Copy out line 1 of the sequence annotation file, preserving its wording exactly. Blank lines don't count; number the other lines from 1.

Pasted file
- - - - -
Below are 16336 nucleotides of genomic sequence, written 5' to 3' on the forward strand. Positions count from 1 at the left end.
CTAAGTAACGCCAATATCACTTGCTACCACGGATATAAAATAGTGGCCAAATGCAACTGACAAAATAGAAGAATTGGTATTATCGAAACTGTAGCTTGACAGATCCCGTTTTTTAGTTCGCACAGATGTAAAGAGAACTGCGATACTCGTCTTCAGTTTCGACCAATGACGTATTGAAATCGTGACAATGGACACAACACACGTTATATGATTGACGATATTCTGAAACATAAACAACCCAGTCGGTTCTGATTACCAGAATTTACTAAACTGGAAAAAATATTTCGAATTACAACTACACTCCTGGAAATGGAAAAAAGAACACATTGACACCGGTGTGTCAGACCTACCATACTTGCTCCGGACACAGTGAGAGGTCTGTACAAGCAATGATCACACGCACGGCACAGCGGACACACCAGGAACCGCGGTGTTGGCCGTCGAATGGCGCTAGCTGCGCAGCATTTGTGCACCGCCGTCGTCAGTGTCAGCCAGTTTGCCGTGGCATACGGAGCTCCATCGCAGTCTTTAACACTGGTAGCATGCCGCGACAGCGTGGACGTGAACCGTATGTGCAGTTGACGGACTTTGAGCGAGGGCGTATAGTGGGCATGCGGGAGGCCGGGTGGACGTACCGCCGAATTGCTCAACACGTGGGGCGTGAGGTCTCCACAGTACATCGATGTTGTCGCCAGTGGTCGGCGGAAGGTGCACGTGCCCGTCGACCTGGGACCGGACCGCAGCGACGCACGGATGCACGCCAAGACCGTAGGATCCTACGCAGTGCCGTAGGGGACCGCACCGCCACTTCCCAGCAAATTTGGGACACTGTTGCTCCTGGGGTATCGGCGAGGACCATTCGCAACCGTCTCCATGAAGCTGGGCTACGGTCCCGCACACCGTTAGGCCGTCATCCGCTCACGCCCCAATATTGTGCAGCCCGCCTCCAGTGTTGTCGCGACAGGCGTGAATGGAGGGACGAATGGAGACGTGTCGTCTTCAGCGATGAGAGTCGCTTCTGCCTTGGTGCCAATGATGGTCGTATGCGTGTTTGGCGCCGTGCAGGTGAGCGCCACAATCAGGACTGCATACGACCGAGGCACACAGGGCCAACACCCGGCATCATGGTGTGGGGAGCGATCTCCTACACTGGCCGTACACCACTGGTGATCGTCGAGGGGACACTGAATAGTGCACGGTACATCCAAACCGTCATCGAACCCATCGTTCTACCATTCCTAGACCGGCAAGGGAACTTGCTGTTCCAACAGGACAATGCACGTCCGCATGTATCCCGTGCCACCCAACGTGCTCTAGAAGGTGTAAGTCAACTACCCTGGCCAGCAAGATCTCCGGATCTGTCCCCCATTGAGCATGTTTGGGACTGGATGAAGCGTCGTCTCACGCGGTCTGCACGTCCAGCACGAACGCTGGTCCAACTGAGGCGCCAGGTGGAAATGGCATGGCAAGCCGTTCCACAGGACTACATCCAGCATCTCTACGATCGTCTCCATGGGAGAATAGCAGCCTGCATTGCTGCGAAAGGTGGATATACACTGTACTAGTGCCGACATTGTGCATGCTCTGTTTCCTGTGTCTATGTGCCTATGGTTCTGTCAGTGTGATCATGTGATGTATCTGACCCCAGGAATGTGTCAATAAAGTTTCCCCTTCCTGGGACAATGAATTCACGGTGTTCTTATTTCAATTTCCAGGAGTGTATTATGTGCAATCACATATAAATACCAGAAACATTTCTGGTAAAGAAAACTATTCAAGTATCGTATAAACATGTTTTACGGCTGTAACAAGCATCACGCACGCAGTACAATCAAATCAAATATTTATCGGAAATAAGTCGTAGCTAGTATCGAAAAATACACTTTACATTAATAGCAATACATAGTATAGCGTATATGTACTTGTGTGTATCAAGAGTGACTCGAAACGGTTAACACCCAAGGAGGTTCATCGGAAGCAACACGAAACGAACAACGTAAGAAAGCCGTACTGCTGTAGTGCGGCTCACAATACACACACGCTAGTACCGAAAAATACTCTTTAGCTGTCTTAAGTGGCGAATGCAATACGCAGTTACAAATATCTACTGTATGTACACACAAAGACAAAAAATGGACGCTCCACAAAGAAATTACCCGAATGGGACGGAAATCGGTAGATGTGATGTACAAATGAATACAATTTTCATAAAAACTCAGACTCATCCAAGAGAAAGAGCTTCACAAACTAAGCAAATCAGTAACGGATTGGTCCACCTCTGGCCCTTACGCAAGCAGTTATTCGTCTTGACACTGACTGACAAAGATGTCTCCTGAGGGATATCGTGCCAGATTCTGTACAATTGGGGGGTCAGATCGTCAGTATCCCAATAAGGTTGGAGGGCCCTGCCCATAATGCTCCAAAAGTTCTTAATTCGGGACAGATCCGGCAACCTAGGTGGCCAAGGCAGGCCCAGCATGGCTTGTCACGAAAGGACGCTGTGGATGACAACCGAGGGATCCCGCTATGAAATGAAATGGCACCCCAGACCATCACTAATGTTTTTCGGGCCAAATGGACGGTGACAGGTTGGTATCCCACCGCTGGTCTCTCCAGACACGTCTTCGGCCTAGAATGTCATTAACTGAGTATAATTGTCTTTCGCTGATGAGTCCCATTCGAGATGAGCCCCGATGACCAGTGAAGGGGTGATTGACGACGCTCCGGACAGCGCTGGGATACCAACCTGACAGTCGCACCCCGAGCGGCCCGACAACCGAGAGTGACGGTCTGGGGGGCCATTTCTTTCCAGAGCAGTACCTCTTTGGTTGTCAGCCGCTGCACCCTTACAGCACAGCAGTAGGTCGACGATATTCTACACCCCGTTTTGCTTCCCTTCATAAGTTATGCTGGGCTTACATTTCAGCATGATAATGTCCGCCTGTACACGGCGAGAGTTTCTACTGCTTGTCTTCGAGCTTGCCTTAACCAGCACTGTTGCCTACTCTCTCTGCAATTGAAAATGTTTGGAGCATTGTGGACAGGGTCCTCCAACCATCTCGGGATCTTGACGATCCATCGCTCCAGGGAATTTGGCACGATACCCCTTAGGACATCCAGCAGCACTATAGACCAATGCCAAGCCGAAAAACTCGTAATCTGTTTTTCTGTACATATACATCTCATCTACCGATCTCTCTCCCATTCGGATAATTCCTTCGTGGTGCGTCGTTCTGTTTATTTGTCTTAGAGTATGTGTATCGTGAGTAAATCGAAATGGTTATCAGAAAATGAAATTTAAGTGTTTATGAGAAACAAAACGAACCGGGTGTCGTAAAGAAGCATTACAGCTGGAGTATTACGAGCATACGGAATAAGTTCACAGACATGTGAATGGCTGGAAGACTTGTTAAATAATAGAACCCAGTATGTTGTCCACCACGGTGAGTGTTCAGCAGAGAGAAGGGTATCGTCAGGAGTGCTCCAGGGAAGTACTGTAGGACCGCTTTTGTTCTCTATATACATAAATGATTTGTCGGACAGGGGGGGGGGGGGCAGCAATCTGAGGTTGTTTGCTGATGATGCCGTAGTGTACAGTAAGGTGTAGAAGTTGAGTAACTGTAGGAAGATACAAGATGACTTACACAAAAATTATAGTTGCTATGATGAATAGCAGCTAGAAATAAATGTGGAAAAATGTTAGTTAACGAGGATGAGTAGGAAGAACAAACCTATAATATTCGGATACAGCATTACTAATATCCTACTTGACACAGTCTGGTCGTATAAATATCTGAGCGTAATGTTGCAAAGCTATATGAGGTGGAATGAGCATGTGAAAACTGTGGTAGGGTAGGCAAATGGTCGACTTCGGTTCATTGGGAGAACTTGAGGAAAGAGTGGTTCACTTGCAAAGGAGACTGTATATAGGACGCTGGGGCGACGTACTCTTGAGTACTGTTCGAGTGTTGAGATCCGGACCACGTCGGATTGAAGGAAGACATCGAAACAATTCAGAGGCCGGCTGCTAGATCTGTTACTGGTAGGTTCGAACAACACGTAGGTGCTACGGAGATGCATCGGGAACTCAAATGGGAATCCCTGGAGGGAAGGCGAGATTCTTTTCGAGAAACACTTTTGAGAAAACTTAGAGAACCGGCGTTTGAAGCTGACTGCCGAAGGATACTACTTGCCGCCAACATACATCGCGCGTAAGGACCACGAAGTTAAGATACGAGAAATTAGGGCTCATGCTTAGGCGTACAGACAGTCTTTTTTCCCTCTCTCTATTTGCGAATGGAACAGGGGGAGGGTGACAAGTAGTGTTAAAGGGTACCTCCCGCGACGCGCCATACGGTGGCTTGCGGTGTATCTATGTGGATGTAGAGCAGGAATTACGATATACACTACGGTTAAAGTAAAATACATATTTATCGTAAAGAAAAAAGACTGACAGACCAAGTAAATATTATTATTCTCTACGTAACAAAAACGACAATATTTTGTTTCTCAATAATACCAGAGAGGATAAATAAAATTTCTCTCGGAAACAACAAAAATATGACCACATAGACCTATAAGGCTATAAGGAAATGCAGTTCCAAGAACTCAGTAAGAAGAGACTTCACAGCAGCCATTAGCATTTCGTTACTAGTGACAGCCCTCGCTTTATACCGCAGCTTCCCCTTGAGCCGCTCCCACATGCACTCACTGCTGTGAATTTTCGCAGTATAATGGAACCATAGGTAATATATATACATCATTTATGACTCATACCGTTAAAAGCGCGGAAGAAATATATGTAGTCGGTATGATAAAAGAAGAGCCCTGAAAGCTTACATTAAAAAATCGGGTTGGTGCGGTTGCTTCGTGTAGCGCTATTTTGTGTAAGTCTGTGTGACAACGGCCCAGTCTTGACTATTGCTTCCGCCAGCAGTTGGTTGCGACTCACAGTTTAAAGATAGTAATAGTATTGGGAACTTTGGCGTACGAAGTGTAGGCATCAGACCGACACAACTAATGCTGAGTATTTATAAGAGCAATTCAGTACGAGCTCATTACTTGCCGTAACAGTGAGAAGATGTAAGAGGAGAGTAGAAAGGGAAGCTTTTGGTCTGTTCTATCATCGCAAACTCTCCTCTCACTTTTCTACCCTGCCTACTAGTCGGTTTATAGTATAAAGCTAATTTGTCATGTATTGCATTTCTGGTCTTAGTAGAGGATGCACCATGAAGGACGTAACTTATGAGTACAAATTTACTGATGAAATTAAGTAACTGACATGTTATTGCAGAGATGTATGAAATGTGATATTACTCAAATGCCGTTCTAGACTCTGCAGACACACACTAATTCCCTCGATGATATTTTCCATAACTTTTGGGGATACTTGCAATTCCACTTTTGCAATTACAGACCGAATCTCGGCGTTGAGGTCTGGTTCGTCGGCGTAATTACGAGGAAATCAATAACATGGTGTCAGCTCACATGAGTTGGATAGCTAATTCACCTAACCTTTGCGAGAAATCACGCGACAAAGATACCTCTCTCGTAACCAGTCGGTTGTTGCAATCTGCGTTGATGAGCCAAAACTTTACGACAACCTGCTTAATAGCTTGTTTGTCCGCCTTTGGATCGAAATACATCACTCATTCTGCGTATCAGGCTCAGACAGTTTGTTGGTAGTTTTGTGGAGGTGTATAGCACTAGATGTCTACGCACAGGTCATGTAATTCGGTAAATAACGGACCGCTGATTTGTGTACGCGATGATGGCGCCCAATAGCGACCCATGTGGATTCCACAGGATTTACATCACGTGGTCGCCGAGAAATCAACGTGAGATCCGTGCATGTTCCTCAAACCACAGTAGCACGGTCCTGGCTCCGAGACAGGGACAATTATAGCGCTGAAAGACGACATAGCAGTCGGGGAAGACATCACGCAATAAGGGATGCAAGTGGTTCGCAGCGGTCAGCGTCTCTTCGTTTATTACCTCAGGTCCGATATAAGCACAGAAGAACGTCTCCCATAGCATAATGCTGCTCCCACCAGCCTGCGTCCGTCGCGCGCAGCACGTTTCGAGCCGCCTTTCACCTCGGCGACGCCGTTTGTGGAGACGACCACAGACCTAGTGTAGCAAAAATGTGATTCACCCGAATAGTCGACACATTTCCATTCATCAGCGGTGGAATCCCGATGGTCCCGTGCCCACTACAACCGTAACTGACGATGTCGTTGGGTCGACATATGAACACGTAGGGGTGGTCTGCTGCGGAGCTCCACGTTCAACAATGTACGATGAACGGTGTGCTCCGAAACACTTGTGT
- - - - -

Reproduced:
Below are 16336 nucleotides of genomic sequence, written 5' to 3' on the forward strand. Positions count from 1 at the left end.